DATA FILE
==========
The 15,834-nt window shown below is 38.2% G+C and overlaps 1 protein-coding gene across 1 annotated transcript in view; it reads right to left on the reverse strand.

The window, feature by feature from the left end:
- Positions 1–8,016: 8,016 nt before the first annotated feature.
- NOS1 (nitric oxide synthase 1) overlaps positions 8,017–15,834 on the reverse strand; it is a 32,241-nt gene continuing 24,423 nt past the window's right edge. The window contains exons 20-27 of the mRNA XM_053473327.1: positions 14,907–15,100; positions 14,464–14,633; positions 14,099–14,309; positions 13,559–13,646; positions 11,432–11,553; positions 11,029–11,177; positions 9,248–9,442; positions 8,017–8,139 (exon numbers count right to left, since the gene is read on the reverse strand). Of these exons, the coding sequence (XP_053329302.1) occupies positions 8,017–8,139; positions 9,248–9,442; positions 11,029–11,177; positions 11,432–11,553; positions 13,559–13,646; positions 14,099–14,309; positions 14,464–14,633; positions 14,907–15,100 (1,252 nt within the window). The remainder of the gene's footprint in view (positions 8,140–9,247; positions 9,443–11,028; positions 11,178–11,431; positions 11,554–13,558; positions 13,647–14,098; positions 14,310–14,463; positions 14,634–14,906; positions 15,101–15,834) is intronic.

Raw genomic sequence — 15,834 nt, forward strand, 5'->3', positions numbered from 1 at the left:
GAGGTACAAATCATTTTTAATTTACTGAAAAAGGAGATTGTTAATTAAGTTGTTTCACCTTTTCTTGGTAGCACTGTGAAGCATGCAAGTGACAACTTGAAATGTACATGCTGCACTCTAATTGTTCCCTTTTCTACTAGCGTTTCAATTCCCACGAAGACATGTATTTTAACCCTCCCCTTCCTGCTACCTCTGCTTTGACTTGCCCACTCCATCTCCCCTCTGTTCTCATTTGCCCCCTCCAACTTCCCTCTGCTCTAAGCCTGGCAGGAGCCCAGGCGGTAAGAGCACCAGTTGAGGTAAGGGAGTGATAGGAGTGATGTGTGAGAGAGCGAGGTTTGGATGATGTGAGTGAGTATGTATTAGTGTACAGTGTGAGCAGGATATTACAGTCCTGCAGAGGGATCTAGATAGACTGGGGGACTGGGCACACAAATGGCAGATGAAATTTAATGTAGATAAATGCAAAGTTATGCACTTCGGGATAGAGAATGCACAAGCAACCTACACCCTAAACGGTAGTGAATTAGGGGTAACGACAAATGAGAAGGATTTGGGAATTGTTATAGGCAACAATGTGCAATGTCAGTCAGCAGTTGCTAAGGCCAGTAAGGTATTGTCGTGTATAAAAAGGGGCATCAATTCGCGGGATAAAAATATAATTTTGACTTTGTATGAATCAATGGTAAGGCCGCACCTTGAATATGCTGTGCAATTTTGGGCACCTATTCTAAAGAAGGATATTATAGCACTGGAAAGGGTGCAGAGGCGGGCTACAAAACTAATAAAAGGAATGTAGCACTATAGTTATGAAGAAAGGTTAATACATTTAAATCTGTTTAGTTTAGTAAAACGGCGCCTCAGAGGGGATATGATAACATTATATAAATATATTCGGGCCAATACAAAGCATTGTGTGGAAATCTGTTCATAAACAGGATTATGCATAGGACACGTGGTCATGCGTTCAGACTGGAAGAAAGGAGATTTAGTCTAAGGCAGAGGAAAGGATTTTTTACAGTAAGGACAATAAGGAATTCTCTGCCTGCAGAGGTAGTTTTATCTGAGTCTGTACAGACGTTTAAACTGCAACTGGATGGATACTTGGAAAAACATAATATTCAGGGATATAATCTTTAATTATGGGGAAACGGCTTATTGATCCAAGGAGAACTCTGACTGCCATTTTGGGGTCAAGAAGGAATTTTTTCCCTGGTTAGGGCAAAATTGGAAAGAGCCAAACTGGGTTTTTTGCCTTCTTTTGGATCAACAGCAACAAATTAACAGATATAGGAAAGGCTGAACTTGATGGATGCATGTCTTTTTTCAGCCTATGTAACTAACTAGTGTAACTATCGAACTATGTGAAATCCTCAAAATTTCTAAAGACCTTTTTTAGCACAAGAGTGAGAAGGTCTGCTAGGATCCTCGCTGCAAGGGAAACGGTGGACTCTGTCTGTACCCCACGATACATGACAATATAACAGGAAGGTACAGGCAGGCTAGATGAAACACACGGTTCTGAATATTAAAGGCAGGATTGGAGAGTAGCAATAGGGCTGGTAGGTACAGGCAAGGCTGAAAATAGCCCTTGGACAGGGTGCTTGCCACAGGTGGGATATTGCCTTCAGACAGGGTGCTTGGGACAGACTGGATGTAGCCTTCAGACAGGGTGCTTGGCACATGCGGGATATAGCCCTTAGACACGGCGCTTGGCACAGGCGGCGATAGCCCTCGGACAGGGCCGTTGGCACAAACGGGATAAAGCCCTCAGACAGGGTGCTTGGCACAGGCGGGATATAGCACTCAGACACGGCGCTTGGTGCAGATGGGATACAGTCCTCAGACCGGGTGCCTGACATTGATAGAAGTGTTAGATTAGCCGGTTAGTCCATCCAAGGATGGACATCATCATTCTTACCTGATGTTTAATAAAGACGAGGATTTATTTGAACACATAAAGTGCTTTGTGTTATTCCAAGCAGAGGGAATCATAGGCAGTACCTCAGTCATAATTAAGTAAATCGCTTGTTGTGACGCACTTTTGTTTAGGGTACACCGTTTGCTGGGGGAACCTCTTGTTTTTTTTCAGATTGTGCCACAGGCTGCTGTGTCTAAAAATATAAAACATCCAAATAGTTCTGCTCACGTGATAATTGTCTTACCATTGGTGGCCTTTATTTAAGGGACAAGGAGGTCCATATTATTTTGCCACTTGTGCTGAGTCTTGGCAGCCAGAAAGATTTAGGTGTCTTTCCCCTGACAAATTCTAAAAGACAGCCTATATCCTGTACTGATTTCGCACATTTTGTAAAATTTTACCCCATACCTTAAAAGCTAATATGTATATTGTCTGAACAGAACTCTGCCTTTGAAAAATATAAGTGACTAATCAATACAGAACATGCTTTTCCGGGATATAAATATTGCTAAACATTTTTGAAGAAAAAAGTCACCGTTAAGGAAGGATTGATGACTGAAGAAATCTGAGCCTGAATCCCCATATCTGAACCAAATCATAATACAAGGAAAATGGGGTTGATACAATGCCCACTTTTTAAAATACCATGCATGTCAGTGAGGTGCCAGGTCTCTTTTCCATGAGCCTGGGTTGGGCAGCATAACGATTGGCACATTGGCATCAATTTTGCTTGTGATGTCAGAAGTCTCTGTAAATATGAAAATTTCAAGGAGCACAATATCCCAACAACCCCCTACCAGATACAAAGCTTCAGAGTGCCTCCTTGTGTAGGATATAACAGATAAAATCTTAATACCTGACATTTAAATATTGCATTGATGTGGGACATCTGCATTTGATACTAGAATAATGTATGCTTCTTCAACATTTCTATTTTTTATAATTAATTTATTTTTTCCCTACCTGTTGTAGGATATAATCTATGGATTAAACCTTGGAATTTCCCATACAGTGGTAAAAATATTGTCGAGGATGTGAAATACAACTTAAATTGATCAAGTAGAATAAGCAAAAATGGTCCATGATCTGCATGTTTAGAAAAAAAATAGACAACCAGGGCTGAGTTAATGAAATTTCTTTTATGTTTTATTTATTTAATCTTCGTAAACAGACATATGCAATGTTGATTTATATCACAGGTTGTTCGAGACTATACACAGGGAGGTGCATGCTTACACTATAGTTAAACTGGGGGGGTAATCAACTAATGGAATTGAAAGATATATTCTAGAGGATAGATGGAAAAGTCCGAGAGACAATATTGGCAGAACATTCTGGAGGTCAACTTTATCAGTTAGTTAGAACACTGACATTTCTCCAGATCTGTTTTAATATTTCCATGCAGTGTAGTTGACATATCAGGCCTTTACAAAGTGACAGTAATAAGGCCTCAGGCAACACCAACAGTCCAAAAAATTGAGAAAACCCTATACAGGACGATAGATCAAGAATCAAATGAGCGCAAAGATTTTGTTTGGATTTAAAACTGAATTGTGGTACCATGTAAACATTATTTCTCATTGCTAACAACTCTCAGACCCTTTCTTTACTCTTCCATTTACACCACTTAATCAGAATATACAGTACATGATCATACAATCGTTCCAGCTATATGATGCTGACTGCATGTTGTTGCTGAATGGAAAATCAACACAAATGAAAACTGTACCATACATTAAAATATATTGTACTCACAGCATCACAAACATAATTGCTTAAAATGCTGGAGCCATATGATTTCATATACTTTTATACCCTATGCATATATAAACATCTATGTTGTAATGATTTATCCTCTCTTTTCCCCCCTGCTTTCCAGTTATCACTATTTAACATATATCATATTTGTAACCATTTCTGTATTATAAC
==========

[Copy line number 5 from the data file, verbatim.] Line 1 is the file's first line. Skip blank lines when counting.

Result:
Raw genomic sequence — 15,834 nt, forward strand, 5'->3', positions numbered from 1 at the left: